Today's enterprise systems are changing so fast that, for many companies, the rate of change is beyond the capabilities of human control. This makes automated deployment a critical part of modern enterprise architecture.
Early implementations of automated deployment were focused on updating application software. But, as the notions of Infrastructure as Code (IaC) and ephemeral computing have taken hold, automation activities have gone beyond the boundaries of software updates. Businesses want to get the most bang for their buck. In an ephemeral IaC environment, assets are created and destroyed on demand, living only for as long as they're needed and thus, incurring cost only when those assets are operational. And, it's all controlled using automation.
In terms of enterprise architecture, the increasing growth of IaC and ephemeral computing means that modern enterprise architects will do well to include deployment automation planning into their designs. For instance, it's not enough to define the servers your architecture will need. You'll also need to describe how those servers will be created and how they'll be provisioned using automation.
Presently, there are two basic automated provisioning techniques: pull and push. In this article, I'll provide a conceptual understanding of the pull and push techniques and briefly describe products that support each.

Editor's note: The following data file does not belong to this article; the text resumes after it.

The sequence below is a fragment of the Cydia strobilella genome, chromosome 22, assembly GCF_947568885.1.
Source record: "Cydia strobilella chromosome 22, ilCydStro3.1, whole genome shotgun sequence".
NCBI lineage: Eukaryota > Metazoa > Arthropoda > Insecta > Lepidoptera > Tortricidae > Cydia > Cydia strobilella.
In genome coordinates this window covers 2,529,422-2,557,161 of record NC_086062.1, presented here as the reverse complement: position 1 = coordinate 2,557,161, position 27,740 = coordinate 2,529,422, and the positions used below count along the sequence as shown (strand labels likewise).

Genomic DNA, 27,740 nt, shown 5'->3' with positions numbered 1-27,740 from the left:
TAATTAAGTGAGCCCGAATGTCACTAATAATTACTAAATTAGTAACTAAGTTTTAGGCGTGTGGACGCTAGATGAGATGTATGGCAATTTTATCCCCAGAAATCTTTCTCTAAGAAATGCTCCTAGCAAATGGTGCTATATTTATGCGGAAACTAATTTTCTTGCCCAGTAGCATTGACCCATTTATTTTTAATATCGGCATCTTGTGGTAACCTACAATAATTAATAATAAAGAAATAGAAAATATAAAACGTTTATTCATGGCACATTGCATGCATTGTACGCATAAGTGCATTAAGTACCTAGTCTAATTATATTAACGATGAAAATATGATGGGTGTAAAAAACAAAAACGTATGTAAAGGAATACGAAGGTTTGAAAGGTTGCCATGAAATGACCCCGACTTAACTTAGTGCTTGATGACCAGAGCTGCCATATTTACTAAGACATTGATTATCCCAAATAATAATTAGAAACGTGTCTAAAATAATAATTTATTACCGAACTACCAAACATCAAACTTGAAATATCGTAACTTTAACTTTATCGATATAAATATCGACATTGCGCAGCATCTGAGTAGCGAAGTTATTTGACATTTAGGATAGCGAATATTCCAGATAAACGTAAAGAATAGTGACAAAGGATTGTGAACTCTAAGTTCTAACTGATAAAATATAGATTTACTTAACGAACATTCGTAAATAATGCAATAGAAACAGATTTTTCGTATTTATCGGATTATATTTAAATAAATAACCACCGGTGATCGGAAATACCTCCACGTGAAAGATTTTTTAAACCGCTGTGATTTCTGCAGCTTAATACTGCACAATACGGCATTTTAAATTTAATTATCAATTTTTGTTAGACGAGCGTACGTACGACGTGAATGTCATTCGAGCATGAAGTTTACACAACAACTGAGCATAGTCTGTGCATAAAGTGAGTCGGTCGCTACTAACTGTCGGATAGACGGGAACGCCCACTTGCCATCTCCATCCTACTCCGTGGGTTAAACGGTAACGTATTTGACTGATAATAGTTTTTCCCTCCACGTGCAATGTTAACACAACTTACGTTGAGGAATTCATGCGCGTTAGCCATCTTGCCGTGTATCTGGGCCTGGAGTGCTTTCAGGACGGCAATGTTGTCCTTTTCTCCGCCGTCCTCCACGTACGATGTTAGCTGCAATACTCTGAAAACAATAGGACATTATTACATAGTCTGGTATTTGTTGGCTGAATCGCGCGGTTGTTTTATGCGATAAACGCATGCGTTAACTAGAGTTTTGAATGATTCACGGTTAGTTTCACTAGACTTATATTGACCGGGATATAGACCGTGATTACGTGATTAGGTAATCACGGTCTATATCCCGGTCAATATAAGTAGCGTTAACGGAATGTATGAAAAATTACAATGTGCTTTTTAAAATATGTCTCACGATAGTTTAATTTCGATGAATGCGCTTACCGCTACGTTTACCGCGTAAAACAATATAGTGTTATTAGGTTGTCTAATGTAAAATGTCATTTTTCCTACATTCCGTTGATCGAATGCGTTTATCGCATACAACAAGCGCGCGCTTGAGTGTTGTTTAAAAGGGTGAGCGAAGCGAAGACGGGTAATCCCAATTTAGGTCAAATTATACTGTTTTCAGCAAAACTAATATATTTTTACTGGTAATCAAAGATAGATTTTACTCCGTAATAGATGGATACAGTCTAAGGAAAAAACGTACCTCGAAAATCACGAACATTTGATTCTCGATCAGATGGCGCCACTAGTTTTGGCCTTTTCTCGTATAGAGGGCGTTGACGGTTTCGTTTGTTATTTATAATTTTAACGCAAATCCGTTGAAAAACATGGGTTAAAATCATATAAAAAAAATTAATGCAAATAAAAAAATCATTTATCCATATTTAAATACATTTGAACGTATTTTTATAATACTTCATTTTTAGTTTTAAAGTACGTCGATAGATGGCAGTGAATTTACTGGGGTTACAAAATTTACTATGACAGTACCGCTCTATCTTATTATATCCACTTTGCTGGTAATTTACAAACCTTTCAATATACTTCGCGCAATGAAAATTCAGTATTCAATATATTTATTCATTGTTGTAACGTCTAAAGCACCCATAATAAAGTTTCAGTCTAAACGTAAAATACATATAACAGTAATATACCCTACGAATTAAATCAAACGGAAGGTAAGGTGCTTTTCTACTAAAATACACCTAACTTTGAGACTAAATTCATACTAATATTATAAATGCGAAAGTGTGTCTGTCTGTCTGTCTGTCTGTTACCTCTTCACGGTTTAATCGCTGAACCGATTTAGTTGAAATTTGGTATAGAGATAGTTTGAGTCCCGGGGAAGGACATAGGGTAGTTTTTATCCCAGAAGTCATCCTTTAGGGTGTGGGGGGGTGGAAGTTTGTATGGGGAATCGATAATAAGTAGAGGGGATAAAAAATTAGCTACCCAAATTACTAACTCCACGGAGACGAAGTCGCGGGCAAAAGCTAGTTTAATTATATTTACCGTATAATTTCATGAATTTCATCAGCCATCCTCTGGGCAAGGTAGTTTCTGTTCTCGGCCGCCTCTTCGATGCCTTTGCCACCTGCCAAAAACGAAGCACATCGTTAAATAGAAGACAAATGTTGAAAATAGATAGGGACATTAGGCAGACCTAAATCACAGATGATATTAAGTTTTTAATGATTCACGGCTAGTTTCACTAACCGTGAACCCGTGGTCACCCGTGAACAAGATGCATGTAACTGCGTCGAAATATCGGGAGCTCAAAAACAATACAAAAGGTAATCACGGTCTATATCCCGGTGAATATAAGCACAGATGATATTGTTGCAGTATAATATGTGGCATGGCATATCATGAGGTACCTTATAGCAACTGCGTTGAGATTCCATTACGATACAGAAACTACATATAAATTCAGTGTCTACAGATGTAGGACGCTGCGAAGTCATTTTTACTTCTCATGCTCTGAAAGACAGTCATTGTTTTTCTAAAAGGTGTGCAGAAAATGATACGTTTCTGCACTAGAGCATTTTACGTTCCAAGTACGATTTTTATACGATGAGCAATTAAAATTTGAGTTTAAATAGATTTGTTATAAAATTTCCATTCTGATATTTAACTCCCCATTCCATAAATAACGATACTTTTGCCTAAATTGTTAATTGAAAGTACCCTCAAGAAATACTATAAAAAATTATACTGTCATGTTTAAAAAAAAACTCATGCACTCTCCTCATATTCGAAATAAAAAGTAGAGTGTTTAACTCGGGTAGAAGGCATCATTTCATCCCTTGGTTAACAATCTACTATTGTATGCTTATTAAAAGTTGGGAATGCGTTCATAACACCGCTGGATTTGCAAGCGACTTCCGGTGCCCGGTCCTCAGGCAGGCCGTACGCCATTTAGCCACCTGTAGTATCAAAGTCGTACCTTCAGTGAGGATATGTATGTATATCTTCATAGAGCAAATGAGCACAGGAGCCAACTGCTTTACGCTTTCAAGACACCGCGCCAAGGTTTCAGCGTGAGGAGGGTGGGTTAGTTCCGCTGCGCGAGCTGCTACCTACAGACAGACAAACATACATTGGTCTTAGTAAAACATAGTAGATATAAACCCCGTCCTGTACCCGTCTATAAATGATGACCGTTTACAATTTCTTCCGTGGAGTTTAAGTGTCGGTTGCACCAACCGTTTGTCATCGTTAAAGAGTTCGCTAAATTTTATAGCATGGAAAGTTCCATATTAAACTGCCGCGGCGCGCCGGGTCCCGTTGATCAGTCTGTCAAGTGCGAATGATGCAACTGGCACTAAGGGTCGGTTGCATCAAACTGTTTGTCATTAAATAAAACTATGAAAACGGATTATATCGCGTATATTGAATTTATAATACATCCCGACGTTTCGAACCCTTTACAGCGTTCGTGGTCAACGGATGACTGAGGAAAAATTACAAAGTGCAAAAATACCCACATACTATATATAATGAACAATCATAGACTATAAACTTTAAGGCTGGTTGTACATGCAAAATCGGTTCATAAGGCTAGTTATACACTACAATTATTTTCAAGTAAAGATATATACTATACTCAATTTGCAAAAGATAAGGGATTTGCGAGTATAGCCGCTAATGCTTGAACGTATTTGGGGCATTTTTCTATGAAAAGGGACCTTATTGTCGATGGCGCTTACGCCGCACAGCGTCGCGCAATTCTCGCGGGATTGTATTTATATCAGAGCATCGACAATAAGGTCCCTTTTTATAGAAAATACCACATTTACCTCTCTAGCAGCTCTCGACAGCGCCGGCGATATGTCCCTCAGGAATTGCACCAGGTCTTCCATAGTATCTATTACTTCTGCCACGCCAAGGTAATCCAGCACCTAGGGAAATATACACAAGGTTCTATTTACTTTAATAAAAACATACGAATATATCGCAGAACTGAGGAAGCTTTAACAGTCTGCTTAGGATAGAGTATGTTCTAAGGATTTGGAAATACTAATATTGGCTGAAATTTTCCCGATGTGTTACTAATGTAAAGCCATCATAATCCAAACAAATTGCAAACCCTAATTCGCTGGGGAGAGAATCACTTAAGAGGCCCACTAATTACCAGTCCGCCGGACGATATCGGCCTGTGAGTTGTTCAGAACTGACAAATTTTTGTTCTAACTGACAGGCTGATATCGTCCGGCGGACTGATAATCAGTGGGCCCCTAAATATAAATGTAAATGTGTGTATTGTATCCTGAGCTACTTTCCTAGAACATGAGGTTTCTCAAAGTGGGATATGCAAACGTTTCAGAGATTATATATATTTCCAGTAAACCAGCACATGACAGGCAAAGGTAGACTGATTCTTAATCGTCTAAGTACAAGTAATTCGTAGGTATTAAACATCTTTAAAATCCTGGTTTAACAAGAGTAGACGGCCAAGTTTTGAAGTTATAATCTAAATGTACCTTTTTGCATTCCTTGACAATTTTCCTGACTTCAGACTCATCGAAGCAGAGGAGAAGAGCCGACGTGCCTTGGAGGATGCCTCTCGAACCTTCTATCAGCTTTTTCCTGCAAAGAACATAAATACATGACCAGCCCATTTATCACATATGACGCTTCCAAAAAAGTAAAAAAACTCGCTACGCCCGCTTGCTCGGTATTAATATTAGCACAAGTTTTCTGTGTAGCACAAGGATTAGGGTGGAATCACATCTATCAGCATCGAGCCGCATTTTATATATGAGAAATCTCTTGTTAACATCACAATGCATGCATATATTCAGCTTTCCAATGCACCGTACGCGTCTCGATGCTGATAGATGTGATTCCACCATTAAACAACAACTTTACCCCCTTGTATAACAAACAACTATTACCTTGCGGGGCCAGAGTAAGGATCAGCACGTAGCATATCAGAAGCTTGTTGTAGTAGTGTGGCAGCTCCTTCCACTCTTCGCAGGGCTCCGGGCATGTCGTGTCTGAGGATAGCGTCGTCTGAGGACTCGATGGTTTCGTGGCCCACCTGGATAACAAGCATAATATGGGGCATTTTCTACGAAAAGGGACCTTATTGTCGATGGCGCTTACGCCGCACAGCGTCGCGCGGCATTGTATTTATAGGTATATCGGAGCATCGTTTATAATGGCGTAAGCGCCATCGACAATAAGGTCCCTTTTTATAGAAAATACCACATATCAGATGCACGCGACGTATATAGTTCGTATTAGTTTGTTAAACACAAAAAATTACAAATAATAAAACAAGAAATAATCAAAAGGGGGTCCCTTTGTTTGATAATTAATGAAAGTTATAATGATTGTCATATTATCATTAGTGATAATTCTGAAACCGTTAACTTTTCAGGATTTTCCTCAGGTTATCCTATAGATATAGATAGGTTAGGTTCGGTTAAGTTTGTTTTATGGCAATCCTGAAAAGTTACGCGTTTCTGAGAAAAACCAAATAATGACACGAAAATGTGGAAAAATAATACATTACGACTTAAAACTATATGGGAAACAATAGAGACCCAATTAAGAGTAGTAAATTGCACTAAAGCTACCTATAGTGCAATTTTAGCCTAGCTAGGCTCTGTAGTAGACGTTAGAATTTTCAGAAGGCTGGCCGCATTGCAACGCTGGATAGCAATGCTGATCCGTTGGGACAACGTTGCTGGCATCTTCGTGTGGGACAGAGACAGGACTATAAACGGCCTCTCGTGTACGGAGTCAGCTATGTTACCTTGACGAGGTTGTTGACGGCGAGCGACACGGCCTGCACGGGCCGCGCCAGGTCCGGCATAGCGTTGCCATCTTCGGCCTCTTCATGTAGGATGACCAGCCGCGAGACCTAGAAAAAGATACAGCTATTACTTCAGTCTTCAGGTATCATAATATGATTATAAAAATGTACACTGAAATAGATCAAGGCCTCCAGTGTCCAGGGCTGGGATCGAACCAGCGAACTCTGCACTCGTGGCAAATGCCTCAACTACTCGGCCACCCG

Before getting started with the details of pull and push, it's important to understand automated continuous integration/continuous development (CI/CD) at a high level, particularly around the concepts of virtual machine (VM) creation and provisioning.
What are asset creation and provisioning?
There are two steps in the VM provisioning process. The first step is creating the VM. The second step is installing (or provisioning) the VM with the artifacts and applications particular to its purpose.
Typically, you initiate creating a VM from a computer dedicated to controlling the CI/CD process. Think of this computer as the CI/CD controller; it creates VMs on another host computer that has a hypervisor installed.
A hypervisor is a piece of software that acts as an intermediary between the host computer and the VMs. The hypervisor makes it possible to create a VM that runs any one of a variety of operating systems other than the one installed on the host computer. For example, you can have a host computer running Linux as the base operating system on the host and create VMs that use the Windows operating system. Again, the hypervisor is the intermediary that makes this all possible.
There are many hypervisors available. Some are free and open source; some you have to buy. For example, VirtualBox and KVM are free for download. The Red Hat Enterprise Linux hypervisor includes a built-in version of KVM with its license.
[ You can have it both ways. Read Containers vs. virtual machines: Why you don't always have to choose. ]
Once you have a hypervisor set up on a targeted host and that host is accessible on the network via an IP address, you're ready to create VMs and then provision them. Typically, you'll use a tool to create VMs automatically. This involves writing scripts that execute the VM-creation process. Then, once the VM is created, you'll provision it with the artifacts and applications that are particular to the purpose of the VM.